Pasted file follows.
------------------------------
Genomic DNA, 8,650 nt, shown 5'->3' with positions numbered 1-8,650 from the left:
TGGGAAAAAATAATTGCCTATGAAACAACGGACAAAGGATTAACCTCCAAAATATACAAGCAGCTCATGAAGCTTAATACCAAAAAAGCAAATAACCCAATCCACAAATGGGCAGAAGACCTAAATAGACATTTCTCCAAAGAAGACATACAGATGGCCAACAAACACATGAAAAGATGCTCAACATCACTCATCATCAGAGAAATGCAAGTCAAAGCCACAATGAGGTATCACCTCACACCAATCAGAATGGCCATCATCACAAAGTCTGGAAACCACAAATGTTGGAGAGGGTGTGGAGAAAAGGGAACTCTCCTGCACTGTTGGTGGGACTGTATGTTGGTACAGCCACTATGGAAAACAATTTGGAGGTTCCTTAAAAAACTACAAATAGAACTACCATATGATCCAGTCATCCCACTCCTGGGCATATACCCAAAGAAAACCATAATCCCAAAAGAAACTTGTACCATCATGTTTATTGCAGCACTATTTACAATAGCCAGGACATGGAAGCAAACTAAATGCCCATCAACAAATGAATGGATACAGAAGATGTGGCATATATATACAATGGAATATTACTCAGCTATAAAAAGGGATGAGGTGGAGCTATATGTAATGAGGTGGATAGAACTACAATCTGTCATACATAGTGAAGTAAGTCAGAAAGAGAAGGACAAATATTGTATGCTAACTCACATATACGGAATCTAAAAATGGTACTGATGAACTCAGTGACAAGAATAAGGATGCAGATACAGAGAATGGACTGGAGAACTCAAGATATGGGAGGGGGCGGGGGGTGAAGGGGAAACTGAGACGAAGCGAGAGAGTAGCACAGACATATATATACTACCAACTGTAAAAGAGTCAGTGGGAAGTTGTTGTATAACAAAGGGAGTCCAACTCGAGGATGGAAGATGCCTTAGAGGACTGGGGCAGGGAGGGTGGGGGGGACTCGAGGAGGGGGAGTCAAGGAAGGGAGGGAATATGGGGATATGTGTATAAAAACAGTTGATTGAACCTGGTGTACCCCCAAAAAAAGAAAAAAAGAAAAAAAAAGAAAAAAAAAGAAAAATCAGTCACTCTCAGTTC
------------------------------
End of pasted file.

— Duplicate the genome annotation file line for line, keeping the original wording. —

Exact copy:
Genomic DNA, 8,650 nt, shown 5'->3' with positions numbered 1-8,650 from the left:
TGGGAAAAAATAATTGCCTATGAAACAACGGACAAAGGATTAACCTCCAAAATATACAAGCAGCTCATGAAGCTTAATACCAAAAAAGCAAATAACCCAATCCACAAATGGGCAGAAGACCTAAATAGACATTTCTCCAAAGAAGACATACAGATGGCCAACAAACACATGAAAAGATGCTCAACATCACTCATCATCAGAGAAATGCAAGTCAAAGCCACAATGAGGTATCACCTCACACCAATCAGAATGGCCATCATCACAAAGTCTGGAAACCACAAATGTTGGAGAGGGTGTGGAGAAAAGGGAACTCTCCTGCACTGTTGGTGGGACTGTATGTTGGTACAGCCACTATGGAAAACAATTTGGAGGTTCCTTAAAAAACTACAAATAGAACTACCATATGATCCAGTCATCCCACTCCTGGGCATATACCCAAAGAAAACCATAATCCCAAAAGAAACTTGTACCATCATGTTTATTGCAGCACTATTTACAATAGCCAGGACATGGAAGCAAACTAAATGCCCATCAACAAATGAATGGATACAGAAGATGTGGCATATATATACAATGGAATATTACTCAGCTATAAAAAGGGATGAGGTGGAGCTATATGTAATGAGGTGGATAGAACTACAATCTGTCATACATAGTGAAGTAAGTCAGAAAGAGAAGGACAAATATTGTATGCTAACTCACATATACGGAATCTAAAAATGGTACTGATGAACTCAGTGACAAGAATAAGGATGCAGATACAGAGAATGGACTGGAGAACTCAAGATATGGGAGGGGGCGGGGGGTGAAGGGGAAACTGAGACGAAGCGAGAGAGTAGCACAGACATATATATACTACCAACTGTAAAAGAGTCAGTGGGAAGTTGTTGTATAACAAAGGGAGTCCAACTCGAGGATGGAAGATGCCTTAGAGGACTGGGGCAGGGAGGGTGGGGGGGACTCGAGGAGGGGGAGTCAAGGAAGGGAGGGAATATGGGGATATGTGTATAAAAACAGTTGATTGAACCTGGTGTACCCCCAAAAAAAGAAAAAAAGAAAAAAAAAGAAAAAAAAAGAAAAATCAGTCACTCTCAGTTC